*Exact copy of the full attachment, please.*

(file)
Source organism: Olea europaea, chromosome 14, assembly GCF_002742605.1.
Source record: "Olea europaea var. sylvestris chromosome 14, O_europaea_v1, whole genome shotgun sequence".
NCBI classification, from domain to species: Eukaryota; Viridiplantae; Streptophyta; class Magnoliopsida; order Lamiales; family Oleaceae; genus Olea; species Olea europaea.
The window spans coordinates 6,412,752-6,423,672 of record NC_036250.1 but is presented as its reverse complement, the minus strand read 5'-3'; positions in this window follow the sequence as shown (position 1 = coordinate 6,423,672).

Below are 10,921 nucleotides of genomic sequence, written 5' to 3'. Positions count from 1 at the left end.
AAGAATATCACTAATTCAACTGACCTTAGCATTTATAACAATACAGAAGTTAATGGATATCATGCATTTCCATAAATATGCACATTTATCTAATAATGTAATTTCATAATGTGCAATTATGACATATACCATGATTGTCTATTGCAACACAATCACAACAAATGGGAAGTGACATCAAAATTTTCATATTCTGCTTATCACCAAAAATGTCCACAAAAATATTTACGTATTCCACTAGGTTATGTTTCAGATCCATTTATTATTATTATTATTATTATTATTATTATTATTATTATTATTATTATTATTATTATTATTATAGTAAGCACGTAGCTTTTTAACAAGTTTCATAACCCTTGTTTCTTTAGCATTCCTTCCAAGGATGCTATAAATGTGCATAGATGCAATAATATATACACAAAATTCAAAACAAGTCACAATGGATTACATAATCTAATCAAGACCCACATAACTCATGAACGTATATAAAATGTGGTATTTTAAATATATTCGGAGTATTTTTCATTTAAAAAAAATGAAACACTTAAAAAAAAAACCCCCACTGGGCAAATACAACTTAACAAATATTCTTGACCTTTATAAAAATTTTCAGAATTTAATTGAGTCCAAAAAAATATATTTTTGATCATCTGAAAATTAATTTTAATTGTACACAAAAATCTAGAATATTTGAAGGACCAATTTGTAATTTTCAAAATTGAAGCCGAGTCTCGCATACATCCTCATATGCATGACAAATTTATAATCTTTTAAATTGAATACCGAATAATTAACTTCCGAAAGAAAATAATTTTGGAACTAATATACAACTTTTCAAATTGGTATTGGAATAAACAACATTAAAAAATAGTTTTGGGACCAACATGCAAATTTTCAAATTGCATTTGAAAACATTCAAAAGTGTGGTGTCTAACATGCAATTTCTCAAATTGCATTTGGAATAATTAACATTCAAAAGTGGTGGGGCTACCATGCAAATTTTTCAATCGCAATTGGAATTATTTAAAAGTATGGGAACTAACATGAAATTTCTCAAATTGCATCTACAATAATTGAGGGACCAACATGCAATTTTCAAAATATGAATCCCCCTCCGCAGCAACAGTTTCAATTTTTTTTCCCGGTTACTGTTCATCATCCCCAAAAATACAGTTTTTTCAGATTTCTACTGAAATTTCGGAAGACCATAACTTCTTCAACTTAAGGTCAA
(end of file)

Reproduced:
Source organism: Olea europaea, chromosome 14, assembly GCF_002742605.1.
Source record: "Olea europaea var. sylvestris chromosome 14, O_europaea_v1, whole genome shotgun sequence".
NCBI classification, from domain to species: Eukaryota; Viridiplantae; Streptophyta; class Magnoliopsida; order Lamiales; family Oleaceae; genus Olea; species Olea europaea.
The window spans coordinates 6,412,752-6,423,672 of record NC_036250.1 but is presented as its reverse complement, the minus strand read 5'-3'; positions in this window follow the sequence as shown (position 1 = coordinate 6,423,672).

Below are 10,921 nucleotides of genomic sequence, written 5' to 3'. Positions count from 1 at the left end.
AAGAATATCACTAATTCAACTGACCTTAGCATTTATAACAATACAGAAGTTAATGGATATCATGCATTTCCATAAATATGCACATTTATCTAATAATGTAATTTCATAATGTGCAATTATGACATATACCATGATTGTCTATTGCAACACAATCACAACAAATGGGAAGTGACATCAAAATTTTCATATTCTGCTTATCACCAAAAATGTCCACAAAAATATTTACGTATTCCACTAGGTTATGTTTCAGATCCATTTATTATTATTATTATTATTATTATTATTATTATTATTATTATTATTATTATTATTATTATTATAGTAAGCACGTAGCTTTTTAACAAGTTTCATAACCCTTGTTTCTTTAGCATTCCTTCCAAGGATGCTATAAATGTGCATAGATGCAATAATATATACACAAAATTCAAAACAAGTCACAATGGATTACATAATCTAATCAAGACCCACATAACTCATGAACGTATATAAAATGTGGTATTTTAAATATATTCGGAGTATTTTTCATTTAAAAAAAATGAAACACTTAAAAAAAAAACCCCCACTGGGCAAATACAACTTAACAAATATTCTTGACCTTTATAAAAATTTTCAGAATTTAATTGAGTCCAAAAAAATATATTTTTGATCATCTGAAAATTAATTTTAATTGTACACAAAAATCTAGAATATTTGAAGGACCAATTTGTAATTTTCAAAATTGAAGCCGAGTCTCGCATACATCCTCATATGCATGACAAATTTATAATCTTTTAAATTGAATACCGAATAATTAACTTCCGAAAGAAAATAATTTTGGAACTAATATACAACTTTTCAAATTGGTATTGGAATAAACAACATTAAAAAATAGTTTTGGGACCAACATGCAAATTTTCAAATTGCATTTGAAAACATTCAAAAGTGTGGTGTCTAACATGCAATTTCTCAAATTGCATTTGGAATAATTAACATTCAAAAGTGGTGGGGCTACCATGCAAATTTTTCAATCGCAATTGGAATTATTTAAAAGTATGGGAACTAACATGAAATTTCTCAAATTGCATCTACAATAATTGAGGGACCAACATGCAATTTTCAAAATATGAATCCCCCTCCGCAGCAACAGTTTCAATTTTTTTTCCCGGTTACTGTTCATCATCCCCAAAAATACAGTTTTTTCAGATTTCTACTGAAATTTCGGAAGACCATAACTTCTTCAACTTAAGGTCAA